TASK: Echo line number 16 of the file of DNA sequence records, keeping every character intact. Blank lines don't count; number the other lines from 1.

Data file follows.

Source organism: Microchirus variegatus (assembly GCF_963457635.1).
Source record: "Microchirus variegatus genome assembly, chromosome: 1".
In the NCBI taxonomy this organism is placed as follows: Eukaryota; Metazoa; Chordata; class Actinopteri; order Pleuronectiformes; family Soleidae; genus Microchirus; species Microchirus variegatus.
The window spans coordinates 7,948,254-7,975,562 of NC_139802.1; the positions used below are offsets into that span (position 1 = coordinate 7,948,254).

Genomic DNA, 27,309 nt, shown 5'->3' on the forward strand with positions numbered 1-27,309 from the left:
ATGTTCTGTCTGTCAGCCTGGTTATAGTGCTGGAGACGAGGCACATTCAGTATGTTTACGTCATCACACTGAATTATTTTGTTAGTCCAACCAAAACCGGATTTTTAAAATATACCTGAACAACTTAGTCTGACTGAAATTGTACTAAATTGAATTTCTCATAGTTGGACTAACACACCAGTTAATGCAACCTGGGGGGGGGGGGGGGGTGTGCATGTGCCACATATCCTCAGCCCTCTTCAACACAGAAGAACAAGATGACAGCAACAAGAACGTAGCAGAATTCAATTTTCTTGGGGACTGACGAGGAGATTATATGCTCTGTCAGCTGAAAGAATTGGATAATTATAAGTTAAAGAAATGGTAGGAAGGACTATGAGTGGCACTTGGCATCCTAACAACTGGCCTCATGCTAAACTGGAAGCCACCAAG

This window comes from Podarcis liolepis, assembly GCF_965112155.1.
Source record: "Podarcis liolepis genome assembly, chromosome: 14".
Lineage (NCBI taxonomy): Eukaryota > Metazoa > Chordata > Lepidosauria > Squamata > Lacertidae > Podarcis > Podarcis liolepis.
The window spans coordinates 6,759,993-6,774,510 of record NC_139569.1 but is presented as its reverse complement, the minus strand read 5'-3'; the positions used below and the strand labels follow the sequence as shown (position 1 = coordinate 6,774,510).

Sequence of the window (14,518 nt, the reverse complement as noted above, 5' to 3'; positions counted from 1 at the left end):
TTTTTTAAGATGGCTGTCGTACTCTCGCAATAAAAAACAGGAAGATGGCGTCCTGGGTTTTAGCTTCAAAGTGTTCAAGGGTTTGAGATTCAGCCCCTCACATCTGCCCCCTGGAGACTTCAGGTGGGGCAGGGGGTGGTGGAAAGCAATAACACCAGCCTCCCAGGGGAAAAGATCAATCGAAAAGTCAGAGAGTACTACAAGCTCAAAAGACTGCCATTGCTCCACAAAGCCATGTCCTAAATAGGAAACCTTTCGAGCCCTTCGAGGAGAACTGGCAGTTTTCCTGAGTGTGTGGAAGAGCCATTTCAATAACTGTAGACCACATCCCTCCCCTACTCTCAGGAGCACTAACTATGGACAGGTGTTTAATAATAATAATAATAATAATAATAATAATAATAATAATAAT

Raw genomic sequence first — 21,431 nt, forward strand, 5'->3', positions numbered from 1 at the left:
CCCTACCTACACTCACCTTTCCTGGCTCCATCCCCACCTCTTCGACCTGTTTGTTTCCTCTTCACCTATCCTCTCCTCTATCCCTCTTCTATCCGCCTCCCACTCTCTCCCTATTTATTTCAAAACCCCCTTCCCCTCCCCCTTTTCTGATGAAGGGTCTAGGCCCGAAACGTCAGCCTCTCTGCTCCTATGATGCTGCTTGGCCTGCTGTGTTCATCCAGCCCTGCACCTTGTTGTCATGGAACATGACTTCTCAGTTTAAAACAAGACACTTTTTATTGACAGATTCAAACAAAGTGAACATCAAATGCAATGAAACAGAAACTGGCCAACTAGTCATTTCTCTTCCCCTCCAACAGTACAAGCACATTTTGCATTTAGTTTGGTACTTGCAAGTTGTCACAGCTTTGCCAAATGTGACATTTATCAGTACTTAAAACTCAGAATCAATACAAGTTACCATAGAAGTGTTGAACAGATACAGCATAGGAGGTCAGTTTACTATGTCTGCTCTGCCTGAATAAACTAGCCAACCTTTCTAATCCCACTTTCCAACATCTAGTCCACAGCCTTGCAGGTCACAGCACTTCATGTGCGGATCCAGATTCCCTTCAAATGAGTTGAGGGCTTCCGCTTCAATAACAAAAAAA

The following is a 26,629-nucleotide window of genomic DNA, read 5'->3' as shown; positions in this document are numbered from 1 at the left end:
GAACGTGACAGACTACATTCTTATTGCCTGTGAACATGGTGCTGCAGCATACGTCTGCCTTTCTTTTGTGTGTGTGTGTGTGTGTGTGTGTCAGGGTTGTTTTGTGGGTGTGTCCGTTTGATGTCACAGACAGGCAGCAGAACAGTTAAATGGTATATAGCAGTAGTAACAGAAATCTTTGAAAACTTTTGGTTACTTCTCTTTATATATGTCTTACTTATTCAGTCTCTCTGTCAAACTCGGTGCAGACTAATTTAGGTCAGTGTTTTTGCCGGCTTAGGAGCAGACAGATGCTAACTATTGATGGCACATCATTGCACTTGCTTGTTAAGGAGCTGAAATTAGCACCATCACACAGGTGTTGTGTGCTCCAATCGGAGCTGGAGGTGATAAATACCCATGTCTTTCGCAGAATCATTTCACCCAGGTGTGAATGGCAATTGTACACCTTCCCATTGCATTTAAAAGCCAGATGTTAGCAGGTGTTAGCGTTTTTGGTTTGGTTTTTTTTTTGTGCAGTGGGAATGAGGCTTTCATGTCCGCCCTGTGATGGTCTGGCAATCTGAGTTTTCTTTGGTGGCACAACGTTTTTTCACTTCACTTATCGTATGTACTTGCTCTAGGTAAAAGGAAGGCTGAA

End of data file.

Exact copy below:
GAACGTGACAGACTACATTCTTATTGCCTGTGAACATGGTGCTGCAGCATACGTCTGCCTTTCTTTTGTGTGTGTGTGTGTGTGTGTGTGTCAGGGTTGTTTTGTGGGTGTGTCCGTTTGATGTCACAGACAGGCAGCAGAACAGTTAAATGGTATATAGCAGTAGTAACAGAAATCTTTGAAAACTTTTGGTTACTTCTCTTTATATATGTCTTACTTATTCAGTCTCTCTGTCAAACTCGGTGCAGACTAATTTAGGTCAGTGTTTTTGCCGGCTTAGGAGCAGACAGATGCTAACTATTGATGGCACATCATTGCACTTGCTTGTTAAGGAGCTGAAATTAGCACCATCACACAGGTGTTGTGTGCTCCAATCGGAGCTGGAGGTGATAAATACCCATGTCTTTCGCAGAATCATTTCACCCAGGTGTGAATGGCAATTGTACACCTTCCCATTGCATTTAAAAGCCAGATGTTAGCAGGTGTTAGCGTTTTTGGTTTGGTTTTTTTTTTGTGCAGTGGGAATGAGGCTTTCATGTCCGCCCTGTGATGGTCTGGCAATCTGAGTTTTCTTTGGTGGCACAACGTTTTTTCACTTCACTTATCGTATGTACTTGCTCTAGGTAAAAGGAAGGCTGAA